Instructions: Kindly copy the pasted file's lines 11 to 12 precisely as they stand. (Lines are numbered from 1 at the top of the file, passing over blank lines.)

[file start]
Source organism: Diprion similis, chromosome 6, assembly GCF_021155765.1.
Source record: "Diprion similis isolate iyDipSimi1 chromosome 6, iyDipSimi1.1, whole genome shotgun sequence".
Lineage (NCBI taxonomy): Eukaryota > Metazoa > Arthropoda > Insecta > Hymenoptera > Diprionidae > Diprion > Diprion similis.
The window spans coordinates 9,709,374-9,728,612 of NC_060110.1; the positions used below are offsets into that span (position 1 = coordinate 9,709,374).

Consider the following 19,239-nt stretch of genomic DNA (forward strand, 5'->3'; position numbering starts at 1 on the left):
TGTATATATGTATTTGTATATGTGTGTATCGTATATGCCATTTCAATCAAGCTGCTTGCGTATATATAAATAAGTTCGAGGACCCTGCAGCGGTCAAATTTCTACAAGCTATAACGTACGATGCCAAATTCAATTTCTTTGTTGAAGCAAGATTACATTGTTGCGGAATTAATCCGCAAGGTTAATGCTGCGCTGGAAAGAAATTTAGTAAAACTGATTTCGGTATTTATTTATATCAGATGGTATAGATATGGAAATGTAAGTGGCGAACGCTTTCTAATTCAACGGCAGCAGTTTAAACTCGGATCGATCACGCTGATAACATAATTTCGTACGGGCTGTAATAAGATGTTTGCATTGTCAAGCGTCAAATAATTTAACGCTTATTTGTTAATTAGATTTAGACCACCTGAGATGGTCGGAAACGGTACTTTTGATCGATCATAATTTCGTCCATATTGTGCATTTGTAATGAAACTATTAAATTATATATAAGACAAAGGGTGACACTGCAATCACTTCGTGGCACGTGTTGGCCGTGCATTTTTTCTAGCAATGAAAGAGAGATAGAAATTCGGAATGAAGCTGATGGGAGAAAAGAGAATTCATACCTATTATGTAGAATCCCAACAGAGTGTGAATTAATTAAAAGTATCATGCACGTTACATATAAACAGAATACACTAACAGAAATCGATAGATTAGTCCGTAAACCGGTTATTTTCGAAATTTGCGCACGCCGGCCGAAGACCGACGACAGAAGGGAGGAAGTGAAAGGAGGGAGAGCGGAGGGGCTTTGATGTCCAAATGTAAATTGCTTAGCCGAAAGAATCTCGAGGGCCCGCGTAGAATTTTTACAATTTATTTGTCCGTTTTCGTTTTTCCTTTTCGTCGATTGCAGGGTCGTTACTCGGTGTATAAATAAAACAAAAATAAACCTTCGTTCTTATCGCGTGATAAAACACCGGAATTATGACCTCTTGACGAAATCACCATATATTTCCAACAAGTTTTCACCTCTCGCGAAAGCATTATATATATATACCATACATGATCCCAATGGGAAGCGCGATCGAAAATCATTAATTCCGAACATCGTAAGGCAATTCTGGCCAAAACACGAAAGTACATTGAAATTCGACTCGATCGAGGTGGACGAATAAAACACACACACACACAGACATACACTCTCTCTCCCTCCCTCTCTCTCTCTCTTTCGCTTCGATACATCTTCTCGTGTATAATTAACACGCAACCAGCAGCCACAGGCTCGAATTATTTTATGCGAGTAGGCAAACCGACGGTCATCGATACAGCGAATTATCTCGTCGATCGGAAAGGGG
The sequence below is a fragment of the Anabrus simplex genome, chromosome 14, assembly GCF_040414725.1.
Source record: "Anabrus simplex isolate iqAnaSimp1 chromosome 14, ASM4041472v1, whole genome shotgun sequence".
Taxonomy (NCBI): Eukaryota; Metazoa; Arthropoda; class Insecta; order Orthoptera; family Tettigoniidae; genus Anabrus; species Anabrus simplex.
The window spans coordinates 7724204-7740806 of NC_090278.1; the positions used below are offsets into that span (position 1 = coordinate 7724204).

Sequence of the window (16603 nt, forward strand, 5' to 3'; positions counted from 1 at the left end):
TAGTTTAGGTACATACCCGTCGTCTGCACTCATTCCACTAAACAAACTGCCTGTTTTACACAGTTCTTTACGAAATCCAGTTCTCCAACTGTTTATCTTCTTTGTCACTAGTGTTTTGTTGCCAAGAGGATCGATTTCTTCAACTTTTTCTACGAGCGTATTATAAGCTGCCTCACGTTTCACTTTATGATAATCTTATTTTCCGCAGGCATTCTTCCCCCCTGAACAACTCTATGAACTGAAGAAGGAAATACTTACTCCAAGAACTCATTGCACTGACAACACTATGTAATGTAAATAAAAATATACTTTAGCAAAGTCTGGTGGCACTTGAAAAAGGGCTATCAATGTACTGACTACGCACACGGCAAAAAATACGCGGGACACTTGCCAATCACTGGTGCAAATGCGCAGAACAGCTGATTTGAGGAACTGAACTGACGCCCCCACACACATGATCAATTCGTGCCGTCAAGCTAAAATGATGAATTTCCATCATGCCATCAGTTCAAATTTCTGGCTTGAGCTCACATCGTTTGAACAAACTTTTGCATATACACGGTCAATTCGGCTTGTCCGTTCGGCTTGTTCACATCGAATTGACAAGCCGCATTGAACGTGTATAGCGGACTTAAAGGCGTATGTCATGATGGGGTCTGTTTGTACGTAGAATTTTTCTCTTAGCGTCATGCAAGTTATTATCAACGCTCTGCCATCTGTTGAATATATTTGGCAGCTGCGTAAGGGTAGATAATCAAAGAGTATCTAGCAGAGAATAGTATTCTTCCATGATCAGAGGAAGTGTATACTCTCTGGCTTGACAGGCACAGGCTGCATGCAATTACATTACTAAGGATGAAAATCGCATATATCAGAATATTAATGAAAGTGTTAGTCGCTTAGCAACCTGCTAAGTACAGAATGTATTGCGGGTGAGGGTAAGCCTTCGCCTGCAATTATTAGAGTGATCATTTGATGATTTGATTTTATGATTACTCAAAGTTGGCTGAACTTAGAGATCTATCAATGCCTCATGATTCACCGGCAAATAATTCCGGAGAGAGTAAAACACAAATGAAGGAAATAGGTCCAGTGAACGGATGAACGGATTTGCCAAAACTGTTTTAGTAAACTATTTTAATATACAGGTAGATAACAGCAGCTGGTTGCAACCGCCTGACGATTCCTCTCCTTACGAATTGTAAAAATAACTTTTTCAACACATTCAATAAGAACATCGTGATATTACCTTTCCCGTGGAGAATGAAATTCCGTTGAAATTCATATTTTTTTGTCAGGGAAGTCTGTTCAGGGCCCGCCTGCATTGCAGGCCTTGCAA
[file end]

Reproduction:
Sequence of the window (16603 nt, forward strand, 5' to 3'; positions counted from 1 at the left end):
TAGTTTAGGTACATACCCGTCGTCTGCACTCATTCCACTAAACAAACTGCCTGTTTTACACAGTTCTTTACGAAATCCAGTTCTCCAACTGTTTATCTTCTTTGTCACTAGTGTTTTGTTGCCAAGAGGATCGATTTCTTCAACTTTTTCTACGAGCGTATTATAAGCTGCCTCACGTTTCACTTTATGATAATCTTATTTTCCGCAGGCATTCTTCCCCCCTGAACAACTCTATGAACTGAAGAAGGAAATACTTACTCCAAGAACTCATTGCACTGACAACACTATGTAATGTAAATAAAAATATACTTTAGCAAAGTCTGGTGGCACTTGAAAAAGGGCTATCAATGTACTGACTACGCACACGGCAAAAAATACGCGGGACACTTGCCAATCACTGGTGCAAATGCGCAGAACAGCTGATTTGAGGAACTGAACTGACGCCCCCACACACATGATCAATTCGTGCCGTCAAGCTAAAATGATGAATTTCCATCATGCCATCAGTTCAAATTTCTGGCTTGAGCTCACATCGTTTGAACAAACTTTTGCATATACACGGTCAATTCGGCTTGTCCGTTCGGCTTGTTCACATCGAATTGACAAGCCGCATTGAACGTGTATAGCGGACTTAAAGGCGTATGTCATGATGGGGTCTGTTTGTACGTAGAATTTTTCTCTTAGCGTCATGCAAGTTATTATCAACGCTCTGCCATCTGTTGAATATATTTGGCAGCTGCGTAAGGGTAGATAATCAAAGAGTATCTAGCAGAGAATAGTATTCTTCCATGATCAGAGGAAGTGTATACTCTCTGGCTTGACAGGCACAGGCTGCATGCAATTACATTACTAAGGATGAAAATCGCATATATCAGAATATTAATGAAAGTGTTAGTCGCTTAGCAACCTGCTAAGTACAGAATGTATTGCGGGTGAGGGTAAGCCTTCGCCTGCAATTATTAGAGTGATCATTTGATGATTTGATTTTATGATTACTCAAAGTTGGCTGAACTTAGAGATCTATCAATGCCTCATGATTCACCGGCAAATAATTCCGGAGAGAGTAAAACACAAATGAAGGAAATAGGTCCAGTGAACGGATGAACGGATTTGCCAAAACTGTTTTAGTAAACTATTTTAATATACAGGTAGATAACAGCAGCTGGTTGCAACCGCCTGACGATTCCTCTCCTTACGAATTGTAAAAATAACTTTTTCAACACATTCAATAAGAACATCGTGATATTACCTTTCCCGTGGAGAATGAAATTCCGTTGAAATTCATATTTTTTTGTCAGGGAAGTCTGTTCAGGGCCCGCCTGCATTGCAGGCCTTGCAA